The burglary ring sought to convert the stolen jewelry into cash as quickly as possible.   Crucial to accomplishing this goal were three fences in Florida, who provided the team with cash and checks in exchange for the jewelry.   By February 1999, Serrano had earned the privilege of becoming the team's primary fence;  in return for advancing cash to fund the burglary trips, the group guaranteed Serrano a “first look” at the jewelry.   The team would sell Serrano jewelry at prices much lower than retail price.   Serrano touted his skill in filing down identifying serial numbers on watches, and agreed to sell those watches that still had serial numbers only in Europe.   Testimony from Granims and Ornelas, as well as subsequent taped conversations between Ornelas and Serrano, indicated that Serrano would ask Granims during jewelry purchases if he could “put [the jewelry] in the showcase” and that Granims “knew what [he] meant”:  namely, was “it stolen locally?”

Most of the crimes for which Collins and Serrano were eventually charged stemmed from burglaries that occurred in North Carolina.   On May 21, 1999, the burglary team, with Collins' participation, stole $220,000 worth of jewelry from a jewelry store in Cary, North Carolina.   Immediately after that burglary, the team broke into a grocery store in Durham and stole $31,212 in cash and checks.   Within days, they transported the jewelry to Florida and sold it to Serrano for $30,000 ($20,000 in cash and two $5,000 checks).   A portion of the proceeds was funneled to Collins in the form of payments on Collins and Granims' jointly-held American Express card.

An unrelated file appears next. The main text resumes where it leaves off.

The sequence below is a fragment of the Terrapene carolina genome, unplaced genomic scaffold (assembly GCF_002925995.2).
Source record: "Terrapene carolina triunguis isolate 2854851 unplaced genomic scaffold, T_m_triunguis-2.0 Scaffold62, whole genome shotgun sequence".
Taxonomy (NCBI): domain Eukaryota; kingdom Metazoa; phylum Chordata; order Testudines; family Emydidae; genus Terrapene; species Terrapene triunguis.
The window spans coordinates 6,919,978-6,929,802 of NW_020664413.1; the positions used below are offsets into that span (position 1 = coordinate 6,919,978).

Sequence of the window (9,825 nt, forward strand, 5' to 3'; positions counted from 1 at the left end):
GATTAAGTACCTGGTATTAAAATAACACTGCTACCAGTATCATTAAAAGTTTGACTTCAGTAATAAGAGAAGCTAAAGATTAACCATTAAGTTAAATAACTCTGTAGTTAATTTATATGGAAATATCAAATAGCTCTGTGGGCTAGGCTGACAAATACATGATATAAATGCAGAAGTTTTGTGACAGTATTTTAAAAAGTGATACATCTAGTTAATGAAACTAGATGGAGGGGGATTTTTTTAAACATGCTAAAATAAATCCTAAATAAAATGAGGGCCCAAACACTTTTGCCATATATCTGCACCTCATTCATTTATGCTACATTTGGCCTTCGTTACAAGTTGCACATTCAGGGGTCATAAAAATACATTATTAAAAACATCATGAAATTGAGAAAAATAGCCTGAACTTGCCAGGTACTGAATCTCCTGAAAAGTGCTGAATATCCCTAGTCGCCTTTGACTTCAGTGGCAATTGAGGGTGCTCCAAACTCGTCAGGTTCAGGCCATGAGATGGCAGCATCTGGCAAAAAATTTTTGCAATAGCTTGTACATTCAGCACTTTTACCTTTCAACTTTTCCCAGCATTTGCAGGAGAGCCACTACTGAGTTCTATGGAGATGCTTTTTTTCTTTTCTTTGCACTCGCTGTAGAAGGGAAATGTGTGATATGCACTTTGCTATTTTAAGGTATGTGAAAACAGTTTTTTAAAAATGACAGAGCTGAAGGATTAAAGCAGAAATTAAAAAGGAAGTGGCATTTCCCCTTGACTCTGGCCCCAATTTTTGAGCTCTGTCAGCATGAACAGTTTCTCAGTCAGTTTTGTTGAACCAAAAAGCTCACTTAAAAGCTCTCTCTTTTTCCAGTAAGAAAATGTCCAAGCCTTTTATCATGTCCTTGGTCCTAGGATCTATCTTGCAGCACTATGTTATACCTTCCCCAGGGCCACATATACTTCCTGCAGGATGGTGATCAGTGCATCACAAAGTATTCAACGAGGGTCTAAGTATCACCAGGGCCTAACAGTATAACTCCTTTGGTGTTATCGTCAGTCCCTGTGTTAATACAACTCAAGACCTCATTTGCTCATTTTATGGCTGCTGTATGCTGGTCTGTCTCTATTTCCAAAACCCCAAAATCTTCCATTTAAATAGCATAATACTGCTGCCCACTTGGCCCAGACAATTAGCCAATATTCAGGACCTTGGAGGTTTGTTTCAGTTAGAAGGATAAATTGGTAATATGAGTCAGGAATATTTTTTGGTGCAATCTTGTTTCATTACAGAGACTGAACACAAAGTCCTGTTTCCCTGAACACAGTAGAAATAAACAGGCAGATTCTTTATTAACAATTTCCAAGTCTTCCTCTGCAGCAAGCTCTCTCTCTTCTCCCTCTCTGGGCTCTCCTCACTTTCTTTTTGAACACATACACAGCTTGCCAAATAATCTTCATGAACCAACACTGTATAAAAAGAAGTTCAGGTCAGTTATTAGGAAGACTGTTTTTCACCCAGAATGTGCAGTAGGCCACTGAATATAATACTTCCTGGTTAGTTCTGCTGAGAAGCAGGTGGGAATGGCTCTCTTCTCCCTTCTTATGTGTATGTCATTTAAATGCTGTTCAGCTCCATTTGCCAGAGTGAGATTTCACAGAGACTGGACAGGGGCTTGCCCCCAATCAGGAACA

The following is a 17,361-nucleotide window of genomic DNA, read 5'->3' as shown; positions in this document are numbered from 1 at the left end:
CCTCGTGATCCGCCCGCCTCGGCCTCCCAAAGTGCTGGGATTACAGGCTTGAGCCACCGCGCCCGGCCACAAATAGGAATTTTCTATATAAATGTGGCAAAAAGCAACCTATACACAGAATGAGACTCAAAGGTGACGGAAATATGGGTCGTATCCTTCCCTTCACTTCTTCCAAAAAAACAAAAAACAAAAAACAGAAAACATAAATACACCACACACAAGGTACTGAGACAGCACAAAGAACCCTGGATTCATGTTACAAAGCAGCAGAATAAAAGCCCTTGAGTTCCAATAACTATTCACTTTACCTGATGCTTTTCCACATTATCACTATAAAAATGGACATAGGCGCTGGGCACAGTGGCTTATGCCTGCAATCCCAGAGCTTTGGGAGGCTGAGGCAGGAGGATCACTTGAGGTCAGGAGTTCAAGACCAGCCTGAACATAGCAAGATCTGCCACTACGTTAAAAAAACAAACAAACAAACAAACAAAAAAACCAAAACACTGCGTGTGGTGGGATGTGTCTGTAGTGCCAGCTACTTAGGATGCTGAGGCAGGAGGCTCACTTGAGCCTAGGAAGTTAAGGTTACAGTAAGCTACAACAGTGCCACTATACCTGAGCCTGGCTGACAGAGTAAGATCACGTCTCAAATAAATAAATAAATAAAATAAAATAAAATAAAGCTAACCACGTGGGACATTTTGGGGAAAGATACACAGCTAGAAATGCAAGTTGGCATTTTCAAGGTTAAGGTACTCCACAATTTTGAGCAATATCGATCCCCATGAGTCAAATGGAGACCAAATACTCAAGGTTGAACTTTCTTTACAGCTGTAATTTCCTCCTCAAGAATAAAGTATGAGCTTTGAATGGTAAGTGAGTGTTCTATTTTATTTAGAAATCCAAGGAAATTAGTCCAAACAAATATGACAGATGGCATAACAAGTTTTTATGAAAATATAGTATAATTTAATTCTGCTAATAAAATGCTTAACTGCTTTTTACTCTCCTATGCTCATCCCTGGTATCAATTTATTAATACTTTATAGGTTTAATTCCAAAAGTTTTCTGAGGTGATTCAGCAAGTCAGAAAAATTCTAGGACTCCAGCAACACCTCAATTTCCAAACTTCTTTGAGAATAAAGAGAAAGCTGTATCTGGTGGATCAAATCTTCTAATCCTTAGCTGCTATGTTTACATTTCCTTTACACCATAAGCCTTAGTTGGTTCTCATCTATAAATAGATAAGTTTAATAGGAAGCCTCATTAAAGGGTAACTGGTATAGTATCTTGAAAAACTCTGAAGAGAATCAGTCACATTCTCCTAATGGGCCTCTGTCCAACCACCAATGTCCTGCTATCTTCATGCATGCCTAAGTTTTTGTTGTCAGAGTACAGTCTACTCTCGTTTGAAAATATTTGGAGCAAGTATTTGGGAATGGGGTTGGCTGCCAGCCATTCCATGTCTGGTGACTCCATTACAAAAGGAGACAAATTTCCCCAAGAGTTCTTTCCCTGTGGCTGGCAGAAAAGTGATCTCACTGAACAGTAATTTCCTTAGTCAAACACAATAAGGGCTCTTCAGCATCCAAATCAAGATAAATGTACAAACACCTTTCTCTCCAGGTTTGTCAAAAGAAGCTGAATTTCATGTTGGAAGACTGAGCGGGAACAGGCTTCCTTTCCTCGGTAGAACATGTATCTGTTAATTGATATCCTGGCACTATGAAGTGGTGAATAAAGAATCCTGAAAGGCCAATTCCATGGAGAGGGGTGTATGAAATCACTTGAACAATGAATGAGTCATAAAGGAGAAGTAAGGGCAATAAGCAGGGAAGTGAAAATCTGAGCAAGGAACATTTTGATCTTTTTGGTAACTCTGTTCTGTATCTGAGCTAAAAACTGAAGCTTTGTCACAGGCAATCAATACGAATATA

In June 1999, the team (with Collins in tow) returned to Raleigh, North Carolina in Granims' airplane.   After a botched attempt to burglarize a jewelry store, the team stole $20,904 in cash and $3,000 in postage stamps from a grocery store.   The group then stole $14,382 from another grocery store in Apex, North Carolina.   Collins once again received his share via a payment on his American Express bill.   In July, Ornelas sold the stamps to Serrano.